One of my interns was involved in teaching this novel in an 8th grade class. I would not have selected this myself, but the response of the teens to the book has changed my mind. It is a "safe" book for use in middle school or junior high and offers a strong story about friendship and acceptance of differences. I watched our 8th graders respond enthusiastically and with thoughtfulness to this book.
Although it has a Lexile score of 1000 I think this is a relatively easy read. It is quite short at 160 pages. Max, son of "Killer Kane" struggles to create his own identity if a community to remembers his father, now in prison, too clearly. His grandparents, in their own way, love him and try to care for him the best they can. On July 1st Max's life changes when Kevin, a teen with a genetic disorder that severely stunts his growth, moves in next door. Max and Kevin become fast friends, to the extent that they merge into one persona, "Freak the Mighty." By the end of summer "Freak the Mighty" is more than ready to take on the detractors they meet upon entering 8th grade.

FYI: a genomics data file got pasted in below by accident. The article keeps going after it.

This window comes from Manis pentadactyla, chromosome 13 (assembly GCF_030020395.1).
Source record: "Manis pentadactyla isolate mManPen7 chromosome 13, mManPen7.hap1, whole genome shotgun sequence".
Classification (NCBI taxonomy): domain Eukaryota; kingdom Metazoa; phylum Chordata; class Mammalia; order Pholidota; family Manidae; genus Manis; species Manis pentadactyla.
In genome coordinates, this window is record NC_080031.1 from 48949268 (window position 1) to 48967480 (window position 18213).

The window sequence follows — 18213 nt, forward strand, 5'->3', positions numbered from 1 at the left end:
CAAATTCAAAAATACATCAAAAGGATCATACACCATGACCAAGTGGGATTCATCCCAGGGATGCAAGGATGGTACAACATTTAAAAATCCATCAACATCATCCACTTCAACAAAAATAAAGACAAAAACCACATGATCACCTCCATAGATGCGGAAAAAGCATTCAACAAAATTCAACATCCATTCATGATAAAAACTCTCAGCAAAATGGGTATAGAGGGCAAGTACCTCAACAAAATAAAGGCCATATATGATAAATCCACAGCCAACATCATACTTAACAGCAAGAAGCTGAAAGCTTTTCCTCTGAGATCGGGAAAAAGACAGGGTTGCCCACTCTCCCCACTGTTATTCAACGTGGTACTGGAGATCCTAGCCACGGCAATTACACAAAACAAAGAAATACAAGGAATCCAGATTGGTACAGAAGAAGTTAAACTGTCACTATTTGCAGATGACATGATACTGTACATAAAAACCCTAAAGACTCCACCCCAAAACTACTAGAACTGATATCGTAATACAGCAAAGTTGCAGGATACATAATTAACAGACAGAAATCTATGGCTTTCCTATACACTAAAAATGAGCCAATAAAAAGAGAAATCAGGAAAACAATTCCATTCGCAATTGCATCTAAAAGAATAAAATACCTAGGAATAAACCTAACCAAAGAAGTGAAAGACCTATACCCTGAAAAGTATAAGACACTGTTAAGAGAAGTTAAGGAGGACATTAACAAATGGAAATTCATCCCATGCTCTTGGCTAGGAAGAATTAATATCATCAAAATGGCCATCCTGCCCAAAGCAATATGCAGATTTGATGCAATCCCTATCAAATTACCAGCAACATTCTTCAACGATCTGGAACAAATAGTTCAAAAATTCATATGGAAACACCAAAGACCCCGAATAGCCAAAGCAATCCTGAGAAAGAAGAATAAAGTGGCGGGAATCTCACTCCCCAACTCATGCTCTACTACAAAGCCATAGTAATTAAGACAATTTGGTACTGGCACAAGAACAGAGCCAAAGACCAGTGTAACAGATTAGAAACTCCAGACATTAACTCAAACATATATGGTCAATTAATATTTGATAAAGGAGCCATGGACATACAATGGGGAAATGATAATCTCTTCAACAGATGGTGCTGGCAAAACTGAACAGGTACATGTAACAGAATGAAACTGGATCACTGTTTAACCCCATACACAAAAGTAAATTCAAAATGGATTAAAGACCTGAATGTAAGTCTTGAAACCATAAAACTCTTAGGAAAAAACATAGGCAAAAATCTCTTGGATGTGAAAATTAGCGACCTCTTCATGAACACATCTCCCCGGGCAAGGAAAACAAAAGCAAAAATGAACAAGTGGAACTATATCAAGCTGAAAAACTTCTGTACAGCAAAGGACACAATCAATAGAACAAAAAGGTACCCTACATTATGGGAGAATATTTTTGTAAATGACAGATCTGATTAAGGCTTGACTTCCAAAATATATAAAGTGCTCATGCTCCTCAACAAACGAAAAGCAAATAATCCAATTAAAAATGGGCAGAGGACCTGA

As the mother of a "giant" (my son is 6'5" and a "large" man), I can appreciate the self-consciousness that plagues Max. My son, now an adult, moved through school taller than all of his teachers from 2nd grade on. (I'll admit his 2nd and 3rd grade teachers were "shortish", but my son was also quite "tallish.") I value this book for helping young adolescents develop greater appreciation for their peers that are not completely "average."
The story is told in 1st person limited and as a result readers have to content with a somewhat unreliable narrator. This is good practice since many of them will be taking on To Kill a Mockingbird in their 9th grade year. This book also resonates well with The Scarlet Ibis.
Philbrick is not an author I have been familiar with, but in researching him a bit it turns out that he and I are of the same generation and that he has been a pretty prolific writer. He has a 2010 Newbery Honor book that I think will be on my short list of books to read. The Mostly True Adventures of Homer P. Figg has also been turned into a stage production and will be presented at the Kennedy Center in 2012.